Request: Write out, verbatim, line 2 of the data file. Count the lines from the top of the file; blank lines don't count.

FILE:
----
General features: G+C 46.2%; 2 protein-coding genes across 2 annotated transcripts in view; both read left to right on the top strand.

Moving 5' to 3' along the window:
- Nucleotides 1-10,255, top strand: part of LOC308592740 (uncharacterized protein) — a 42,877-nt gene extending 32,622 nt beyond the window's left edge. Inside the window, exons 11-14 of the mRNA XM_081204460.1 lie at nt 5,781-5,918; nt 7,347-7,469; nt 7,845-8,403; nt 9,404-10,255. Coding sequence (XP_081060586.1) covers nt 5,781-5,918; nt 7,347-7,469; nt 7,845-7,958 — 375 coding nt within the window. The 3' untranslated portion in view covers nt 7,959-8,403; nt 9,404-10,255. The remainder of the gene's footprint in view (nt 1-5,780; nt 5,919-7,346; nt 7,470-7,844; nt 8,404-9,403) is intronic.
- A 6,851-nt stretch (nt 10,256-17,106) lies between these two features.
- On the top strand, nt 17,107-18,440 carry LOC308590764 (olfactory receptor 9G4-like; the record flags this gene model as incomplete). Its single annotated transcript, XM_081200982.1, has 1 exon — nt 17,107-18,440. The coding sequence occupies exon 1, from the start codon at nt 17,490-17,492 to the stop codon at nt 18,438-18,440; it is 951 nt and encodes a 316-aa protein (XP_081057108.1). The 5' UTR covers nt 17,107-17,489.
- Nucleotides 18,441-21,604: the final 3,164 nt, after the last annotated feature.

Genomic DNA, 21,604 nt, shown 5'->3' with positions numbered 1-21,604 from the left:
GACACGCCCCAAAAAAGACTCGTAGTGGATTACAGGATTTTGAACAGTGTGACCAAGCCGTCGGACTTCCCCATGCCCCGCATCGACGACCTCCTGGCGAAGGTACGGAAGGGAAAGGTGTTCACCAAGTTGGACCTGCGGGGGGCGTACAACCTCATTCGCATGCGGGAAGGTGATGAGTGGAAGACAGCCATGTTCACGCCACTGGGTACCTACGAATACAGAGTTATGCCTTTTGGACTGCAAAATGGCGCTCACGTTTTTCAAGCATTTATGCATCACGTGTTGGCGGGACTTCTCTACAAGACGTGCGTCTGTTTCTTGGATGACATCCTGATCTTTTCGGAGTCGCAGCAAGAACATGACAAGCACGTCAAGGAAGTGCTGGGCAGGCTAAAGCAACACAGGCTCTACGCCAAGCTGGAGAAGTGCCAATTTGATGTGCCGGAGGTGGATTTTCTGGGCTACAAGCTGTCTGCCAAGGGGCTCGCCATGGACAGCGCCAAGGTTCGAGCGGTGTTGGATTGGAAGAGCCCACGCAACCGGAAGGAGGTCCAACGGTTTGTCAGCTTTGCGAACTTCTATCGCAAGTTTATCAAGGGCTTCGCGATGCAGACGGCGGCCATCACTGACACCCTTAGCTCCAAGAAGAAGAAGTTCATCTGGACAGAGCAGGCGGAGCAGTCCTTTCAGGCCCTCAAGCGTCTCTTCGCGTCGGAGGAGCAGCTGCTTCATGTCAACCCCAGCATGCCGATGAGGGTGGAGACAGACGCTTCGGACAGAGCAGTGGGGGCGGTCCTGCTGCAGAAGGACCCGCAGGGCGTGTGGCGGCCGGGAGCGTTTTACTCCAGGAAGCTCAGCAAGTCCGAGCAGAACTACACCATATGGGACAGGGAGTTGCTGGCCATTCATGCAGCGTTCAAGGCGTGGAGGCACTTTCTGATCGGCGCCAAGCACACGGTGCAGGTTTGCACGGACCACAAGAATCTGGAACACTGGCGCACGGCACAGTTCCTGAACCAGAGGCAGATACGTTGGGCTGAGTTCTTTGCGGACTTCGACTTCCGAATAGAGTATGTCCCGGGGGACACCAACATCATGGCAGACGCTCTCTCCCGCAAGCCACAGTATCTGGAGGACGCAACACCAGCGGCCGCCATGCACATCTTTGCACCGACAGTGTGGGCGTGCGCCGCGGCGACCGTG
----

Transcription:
Moving 5' to 3' along the window: